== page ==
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Article

Intercropped Plants Provide a Reservoir of Predatory Mites in Coffee Crop

1
Department of Entomology, Federal University of Viçosa, Viçosa 36570-000, Minas Gerais, Brazil
2
Agriculture and Livestock Research Enterprise of Minas Gerais (EPAMIG), Viçosa 36570-000, Minas Gerais, Brazil
3
Laboratory of Acarology, Universidade do Vale do Taquari—Univates, Lajeado 95914-014, Rio Grande do Sul, Brazil
*
Author to whom correspondence should be addressed.
Agriculture 2023, 13(2), 285; https://doi.org/10.3390/agriculture13020285
Received: 7 December 2022 / Revised: 10 January 2023 / Accepted: 20 January 2023 / Published: 24 January 2023
(This article belongs to the Special Issue Sustainable Pest Management for Coffee Production)

Abstract

Conservation biological control of pests may be achieved using a variety of integrated strategies based on crop diversification. We investigated whether the insertion of the intercropped plants species (IPS) Inga edulis, Senna macranthera, and Varronia curassavica modified the abundance of mites, their feeding behavior, and the dissimilarity of predator and herbivore mites over a gradient of distance from the IPS on coffee. To accomplish this, we recorded the mite species on coffee plants along transects of 16 m extending from the IPS, including on the IPS. A total of 8946 specimens were sampled. Tenuipalpidae was the most abundant family on coffee, followed by Tydeidae, while Eriophyidae was the most abundant on the IPS, followed by Phytoseiidae. The abundance and richness of mites differed between their feeding behavior and distance. The dissimilarity of predators and herbivores increased along a gradient of distance. Furthermore, the IPS harbored several mite species and the diversity of predator and herbivore mites among the IPS was different. The findings suggest that the intercropped plant species can attract and serve as a reservoir of predatory mites on coffee crops, which could improve the biocontrol of pest mites on coffee.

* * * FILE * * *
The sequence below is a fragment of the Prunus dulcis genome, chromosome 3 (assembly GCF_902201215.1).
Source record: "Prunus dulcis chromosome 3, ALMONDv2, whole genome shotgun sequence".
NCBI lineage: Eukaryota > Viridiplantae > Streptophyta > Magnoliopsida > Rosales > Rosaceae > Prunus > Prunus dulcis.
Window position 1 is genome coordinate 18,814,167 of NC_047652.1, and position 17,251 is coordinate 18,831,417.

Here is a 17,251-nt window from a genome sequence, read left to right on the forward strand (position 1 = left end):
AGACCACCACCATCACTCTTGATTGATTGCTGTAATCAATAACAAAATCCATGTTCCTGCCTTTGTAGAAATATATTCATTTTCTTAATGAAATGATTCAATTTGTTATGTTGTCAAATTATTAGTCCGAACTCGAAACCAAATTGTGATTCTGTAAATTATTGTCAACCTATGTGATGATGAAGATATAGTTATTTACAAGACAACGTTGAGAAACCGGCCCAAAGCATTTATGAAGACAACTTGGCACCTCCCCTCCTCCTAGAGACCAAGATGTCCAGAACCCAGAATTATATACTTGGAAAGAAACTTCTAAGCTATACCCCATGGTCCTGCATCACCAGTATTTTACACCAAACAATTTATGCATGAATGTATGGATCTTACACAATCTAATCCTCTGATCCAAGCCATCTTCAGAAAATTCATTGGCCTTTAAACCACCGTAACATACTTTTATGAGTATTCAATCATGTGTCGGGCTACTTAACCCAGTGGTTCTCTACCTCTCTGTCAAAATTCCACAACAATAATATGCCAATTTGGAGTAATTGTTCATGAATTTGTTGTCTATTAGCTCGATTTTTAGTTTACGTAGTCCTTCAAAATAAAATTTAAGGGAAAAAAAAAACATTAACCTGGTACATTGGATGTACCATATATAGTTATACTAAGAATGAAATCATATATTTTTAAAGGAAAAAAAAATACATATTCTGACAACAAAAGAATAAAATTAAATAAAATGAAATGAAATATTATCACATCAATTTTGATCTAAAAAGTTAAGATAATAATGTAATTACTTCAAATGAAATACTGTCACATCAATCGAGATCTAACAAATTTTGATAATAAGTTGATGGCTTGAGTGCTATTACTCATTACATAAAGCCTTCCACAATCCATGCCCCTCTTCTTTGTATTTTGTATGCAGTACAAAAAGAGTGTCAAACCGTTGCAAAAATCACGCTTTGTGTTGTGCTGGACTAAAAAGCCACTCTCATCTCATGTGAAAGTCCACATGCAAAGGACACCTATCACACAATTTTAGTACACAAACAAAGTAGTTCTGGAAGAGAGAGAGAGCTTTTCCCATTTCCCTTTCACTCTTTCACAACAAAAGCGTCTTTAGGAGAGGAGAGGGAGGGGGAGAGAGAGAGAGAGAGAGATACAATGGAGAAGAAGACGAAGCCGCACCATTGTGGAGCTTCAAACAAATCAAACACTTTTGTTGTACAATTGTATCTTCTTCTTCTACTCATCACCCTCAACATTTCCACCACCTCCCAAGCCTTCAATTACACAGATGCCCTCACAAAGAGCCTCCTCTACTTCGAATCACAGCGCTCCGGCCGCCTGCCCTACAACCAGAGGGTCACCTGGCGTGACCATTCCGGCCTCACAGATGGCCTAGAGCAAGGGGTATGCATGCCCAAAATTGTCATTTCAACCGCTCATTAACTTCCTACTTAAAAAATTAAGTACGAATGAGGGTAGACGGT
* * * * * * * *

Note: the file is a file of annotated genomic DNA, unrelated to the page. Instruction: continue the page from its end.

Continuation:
Keywords: conservation biological control; agroecosystem diversification; ecosystem service; herbivores; natural enemies; integrated pest management conservation biological control; agroecosystem diversification; ecosystem service; herbivores; natural enemies; integrated pest management

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MDPI and ACS Style

Ferla, J.J.; de Araújo, G.J.; Venzon, M.; Nascimento, P.H.M.G.; Kalile, M.O.; Pancieri, S.D.; Cardoso, A.C.; Martins, E.F.; Ferla, N.J.; Pallini, A. Intercropped Plants Provide a Reservoir of Predatory Mites in Coffee Crop. Agriculture 2023, 13, 285. https://doi.org/10.3390/agriculture13020285

AMA Style

Ferla JJ, de Araújo GJ, Venzon M, Nascimento PHMG, Kalile MO, Pancieri SD, Cardoso AC, Martins EF, Ferla NJ, Pallini A. Intercropped Plants Provide a Reservoir of Predatory Mites in Coffee Crop. Agriculture. 2023; 13(2):285. https://doi.org/10.3390/agriculture13020285

Chicago/Turabian Style

Ferla, Júlia J., Gustavo J. de Araújo, Madelaine Venzon, Pedro H. M. G. Nascimento, Milena O. Kalile, Shauanne D. Pancieri, André C. Cardoso, Elem F. Martins, Noeli J. Ferla, and Angelo Pallini. 2023. "Intercropped Plants Provide a Reservoir of Predatory Mites in Coffee Crop" Agriculture 13, no. 2: 285. https://doi.org/10.3390/agriculture13020285

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